There have been numerous occasions where almighty gossip Instagram pages like So Dramatic! and Celeb Spellcheck (RIP) have reshared footage that was posted to IG of certain celebrities, influencers and reality stars openly doing drugs.
And what about all the athletes (there are literally too many to name) who have copped a pummelling in the press after footage got out of them doing drugs during a drunken stupor?
This got me thinking about what the real world consequences are for people who share photos or videos on social media of them partaking in drugs, because I’m sure either you or someone you know has at some point.
I spoke to Fahim Khan, a Senior Associate at Sydney Criminal Lawyers, to understand what the legal ramifications are for sharing footage that shows people doing drugs.
“When someone posts a video of themselves taking drugs, either individually or in a group, and that video is publicly accessible, they risk having that video used as evidence against them by the police for either of the following two criminal charges: Possession of prohibited drugs; or Supply of prohibited drugs,” he told me.
If the vid shows someone taking drugs, then they could potentially be liable for a possession charge (drug possession in NSW carries a maximum penalty of 2 years in prison and/or a $2,200 fine), although Khan points out that that’ll be a tough one to make stick as the prosecution would need to prove that the substance in the vid was actually a prohibited drug. [Editor’s note: Fahim says that the laws across the various states are largely similar with minor differences. The laws also vary depending on the type of drugs that are being used and also on the quantities of such drugs.]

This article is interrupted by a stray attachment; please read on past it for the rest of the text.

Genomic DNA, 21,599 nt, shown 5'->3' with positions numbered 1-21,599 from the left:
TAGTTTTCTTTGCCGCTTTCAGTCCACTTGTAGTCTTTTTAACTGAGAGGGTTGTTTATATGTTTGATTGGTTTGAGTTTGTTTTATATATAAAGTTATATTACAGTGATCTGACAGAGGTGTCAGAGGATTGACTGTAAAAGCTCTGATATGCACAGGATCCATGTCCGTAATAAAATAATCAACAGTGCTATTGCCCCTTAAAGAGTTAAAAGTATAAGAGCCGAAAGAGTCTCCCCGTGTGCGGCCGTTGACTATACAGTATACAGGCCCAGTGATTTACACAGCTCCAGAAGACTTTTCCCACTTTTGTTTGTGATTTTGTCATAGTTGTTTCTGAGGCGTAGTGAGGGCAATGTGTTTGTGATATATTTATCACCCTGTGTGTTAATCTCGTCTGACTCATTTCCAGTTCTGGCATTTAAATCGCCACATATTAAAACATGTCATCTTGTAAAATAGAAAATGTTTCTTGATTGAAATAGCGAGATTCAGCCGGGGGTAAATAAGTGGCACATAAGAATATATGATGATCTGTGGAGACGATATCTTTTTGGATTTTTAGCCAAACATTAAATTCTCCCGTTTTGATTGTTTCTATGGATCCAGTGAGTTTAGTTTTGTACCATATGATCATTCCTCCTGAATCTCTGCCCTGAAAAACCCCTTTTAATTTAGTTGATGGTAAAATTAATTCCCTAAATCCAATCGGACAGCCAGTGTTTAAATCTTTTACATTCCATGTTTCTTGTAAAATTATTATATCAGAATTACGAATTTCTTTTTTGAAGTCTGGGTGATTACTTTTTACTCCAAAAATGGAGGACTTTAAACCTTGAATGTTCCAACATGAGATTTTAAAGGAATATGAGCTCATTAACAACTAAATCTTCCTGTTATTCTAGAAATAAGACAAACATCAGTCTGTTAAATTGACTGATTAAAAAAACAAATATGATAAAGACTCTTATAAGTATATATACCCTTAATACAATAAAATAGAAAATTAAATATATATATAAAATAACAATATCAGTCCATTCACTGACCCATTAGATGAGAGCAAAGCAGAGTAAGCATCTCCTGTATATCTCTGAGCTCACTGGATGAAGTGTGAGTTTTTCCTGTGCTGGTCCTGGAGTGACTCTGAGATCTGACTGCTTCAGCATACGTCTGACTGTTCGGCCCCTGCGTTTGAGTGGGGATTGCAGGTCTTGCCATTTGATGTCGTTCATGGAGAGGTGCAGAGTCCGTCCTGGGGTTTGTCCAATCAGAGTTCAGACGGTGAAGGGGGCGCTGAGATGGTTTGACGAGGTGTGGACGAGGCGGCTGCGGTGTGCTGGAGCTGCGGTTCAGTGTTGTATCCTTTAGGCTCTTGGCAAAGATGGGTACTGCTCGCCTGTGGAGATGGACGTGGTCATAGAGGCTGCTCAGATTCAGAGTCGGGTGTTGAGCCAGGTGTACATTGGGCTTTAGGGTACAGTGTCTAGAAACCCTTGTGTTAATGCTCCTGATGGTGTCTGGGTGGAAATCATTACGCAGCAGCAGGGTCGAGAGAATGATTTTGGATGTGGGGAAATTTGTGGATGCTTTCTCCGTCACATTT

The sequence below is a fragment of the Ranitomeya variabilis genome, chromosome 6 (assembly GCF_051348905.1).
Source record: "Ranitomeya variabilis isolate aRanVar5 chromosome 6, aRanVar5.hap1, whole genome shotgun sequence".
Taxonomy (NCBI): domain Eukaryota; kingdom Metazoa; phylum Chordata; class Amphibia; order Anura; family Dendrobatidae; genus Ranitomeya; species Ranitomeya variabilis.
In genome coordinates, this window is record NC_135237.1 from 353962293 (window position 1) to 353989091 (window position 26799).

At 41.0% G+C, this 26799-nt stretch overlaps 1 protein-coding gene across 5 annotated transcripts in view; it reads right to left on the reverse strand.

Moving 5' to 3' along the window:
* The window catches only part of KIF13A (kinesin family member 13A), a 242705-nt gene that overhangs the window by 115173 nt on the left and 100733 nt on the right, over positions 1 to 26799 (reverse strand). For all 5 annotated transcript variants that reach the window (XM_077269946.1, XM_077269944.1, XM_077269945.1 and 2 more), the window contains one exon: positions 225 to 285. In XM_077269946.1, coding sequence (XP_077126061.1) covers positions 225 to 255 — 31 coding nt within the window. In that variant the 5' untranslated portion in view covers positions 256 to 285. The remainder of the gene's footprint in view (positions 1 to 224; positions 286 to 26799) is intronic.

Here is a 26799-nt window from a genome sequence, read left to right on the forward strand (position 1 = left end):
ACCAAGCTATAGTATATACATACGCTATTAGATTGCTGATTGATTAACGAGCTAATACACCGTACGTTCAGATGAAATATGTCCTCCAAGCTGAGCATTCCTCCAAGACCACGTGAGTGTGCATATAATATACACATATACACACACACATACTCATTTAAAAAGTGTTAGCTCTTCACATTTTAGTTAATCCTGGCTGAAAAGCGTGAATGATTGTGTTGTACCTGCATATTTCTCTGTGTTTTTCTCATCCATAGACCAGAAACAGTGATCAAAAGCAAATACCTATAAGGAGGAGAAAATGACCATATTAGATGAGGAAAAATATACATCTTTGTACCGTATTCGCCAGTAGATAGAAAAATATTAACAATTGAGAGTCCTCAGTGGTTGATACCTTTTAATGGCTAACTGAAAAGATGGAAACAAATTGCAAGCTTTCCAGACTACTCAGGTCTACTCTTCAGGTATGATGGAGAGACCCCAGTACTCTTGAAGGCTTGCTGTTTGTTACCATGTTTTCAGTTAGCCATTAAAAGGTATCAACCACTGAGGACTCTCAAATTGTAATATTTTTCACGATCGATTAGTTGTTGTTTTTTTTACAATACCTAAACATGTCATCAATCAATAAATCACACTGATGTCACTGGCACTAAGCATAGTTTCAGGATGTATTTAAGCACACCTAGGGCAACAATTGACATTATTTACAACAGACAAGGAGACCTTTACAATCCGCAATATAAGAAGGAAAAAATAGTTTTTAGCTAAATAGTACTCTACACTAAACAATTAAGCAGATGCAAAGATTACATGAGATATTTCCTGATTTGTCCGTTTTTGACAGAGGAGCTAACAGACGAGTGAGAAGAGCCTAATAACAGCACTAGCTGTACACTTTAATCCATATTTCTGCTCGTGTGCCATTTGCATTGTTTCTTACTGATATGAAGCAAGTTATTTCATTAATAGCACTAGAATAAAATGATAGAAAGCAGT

A few months back, a video that allegedly showed a Bachelor star snorting a white powder circulated on Instagram. Turns out a friend of hers had filmed her in the act and the video was posted to social media and later went viral after being picked up by Celeb Spellcheck.
In this instance, because her actions were expected to be private, the friend who filmed and shared the video is liable as it is unlawful in accordance with Surveillance Devices Act 2007 (NSW) to record people without consent or knowledge in a moment that is meant to be private.
But also, as mentioned earlier, the (alleged) drug user could also be liable for possession of prohibited drugs, as mentioned above. So basically everyone’s fucked there.
So pretty much, although it will be difficult for prosecution to use just the video of someone taking drugs to establish either one of the two charges, it’s still a risky move as the video would likely “put that person on the police’s ‘radar’ for any future offending,” Fahim says.
The aforementioned star later addressed the video to The Herald Sun, telling the publication that she is “humiliated” by the video.
“I feel sick. I am humiliated. I don’t know what else to say. I am really embarrassed,” she said.
She presumably got off unscathed here, but from now on when you Google her name, that video will pop up, which is a powerful reminder that, celebrity or not, what’s posted on the internet can haunt you forever.